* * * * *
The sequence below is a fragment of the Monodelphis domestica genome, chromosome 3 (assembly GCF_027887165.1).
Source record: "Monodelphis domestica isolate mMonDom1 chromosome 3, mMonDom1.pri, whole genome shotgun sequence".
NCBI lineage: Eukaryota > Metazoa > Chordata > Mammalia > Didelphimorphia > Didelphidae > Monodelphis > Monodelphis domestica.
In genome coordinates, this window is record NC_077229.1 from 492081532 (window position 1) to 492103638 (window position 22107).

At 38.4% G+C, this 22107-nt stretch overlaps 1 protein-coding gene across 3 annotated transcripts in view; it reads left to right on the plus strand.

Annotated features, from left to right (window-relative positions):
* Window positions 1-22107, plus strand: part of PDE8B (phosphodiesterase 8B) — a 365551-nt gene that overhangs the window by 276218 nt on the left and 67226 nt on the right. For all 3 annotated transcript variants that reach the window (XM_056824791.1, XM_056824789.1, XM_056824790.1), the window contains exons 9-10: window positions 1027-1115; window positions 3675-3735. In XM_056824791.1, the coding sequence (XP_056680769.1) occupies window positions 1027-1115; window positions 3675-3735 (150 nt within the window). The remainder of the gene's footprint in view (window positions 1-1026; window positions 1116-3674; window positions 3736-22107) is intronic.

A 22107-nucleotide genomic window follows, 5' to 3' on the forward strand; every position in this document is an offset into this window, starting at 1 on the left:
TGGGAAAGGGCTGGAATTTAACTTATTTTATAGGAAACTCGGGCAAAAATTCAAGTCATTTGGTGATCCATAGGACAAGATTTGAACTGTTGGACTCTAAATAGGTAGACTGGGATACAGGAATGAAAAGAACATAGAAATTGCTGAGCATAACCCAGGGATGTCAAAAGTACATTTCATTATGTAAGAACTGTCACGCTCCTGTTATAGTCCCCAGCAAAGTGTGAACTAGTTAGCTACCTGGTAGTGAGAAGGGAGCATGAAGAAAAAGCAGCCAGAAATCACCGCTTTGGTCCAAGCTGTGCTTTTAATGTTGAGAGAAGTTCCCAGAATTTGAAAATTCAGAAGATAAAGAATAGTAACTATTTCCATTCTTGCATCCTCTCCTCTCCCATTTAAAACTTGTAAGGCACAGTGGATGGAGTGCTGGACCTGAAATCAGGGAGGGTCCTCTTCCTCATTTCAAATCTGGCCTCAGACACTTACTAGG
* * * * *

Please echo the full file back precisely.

The sequence below is a fragment of the Monodelphis domestica genome, chromosome 3 (assembly GCF_027887165.1).
Source record: "Monodelphis domestica isolate mMonDom1 chromosome 3, mMonDom1.pri, whole genome shotgun sequence".
NCBI lineage: Eukaryota > Metazoa > Chordata > Mammalia > Didelphimorphia > Didelphidae > Monodelphis > Monodelphis domestica.
In genome coordinates, this window is record NC_077229.1 from 492081532 (window position 1) to 492103638 (window position 22107).

At 38.4% G+C, this 22107-nt stretch overlaps 1 protein-coding gene across 3 annotated transcripts in view; it reads left to right on the plus strand.

Annotated features, from left to right (window-relative positions):
* Window positions 1-22107, plus strand: part of PDE8B (phosphodiesterase 8B) — a 365551-nt gene that overhangs the window by 276218 nt on the left and 67226 nt on the right. For all 3 annotated transcript variants that reach the window (XM_056824791.1, XM_056824789.1, XM_056824790.1), the window contains exons 9-10: window positions 1027-1115; window positions 3675-3735. In XM_056824791.1, the coding sequence (XP_056680769.1) occupies window positions 1027-1115; window positions 3675-3735 (150 nt within the window). The remainder of the gene's footprint in view (window positions 1-1026; window positions 1116-3674; window positions 3736-22107) is intronic.

A 22107-nucleotide genomic window follows, 5' to 3' on the forward strand; every position in this document is an offset into this window, starting at 1 on the left:
TGGGAAAGGGCTGGAATTTAACTTATTTTATAGGAAACTCGGGCAAAAATTCAAGTCATTTGGTGATCCATAGGACAAGATTTGAACTGTTGGACTCTAAATAGGTAGACTGGGATACAGGAATGAAAAGAACATAGAAATTGCTGAGCATAACCCAGGGATGTCAAAAGTACATTTCATTATGTAAGAACTGTCACGCTCCTGTTATAGTCCCCAGCAAAGTGTGAACTAGTTAGCTACCTGGTAGTGAGAAGGGAGCATGAAGAAAAAGCAGCCAGAAATCACCGCTTTGGTCCAAGCTGTGCTTTTAATGTTGAGAGAAGTTCCCAGAATTTGAAAATTCAGAAGATAAAGAATAGTAACTATTTCCATTCTTGCATCCTCTCCTCTCCCATTTAAAACTTGTAAGGCACAGTGGATGGAGTGCTGGACCTGAAATCAGGGAGGGTCCTCTTCCTCATTTCAAATCTGGCCTCAGACACTTACTAGG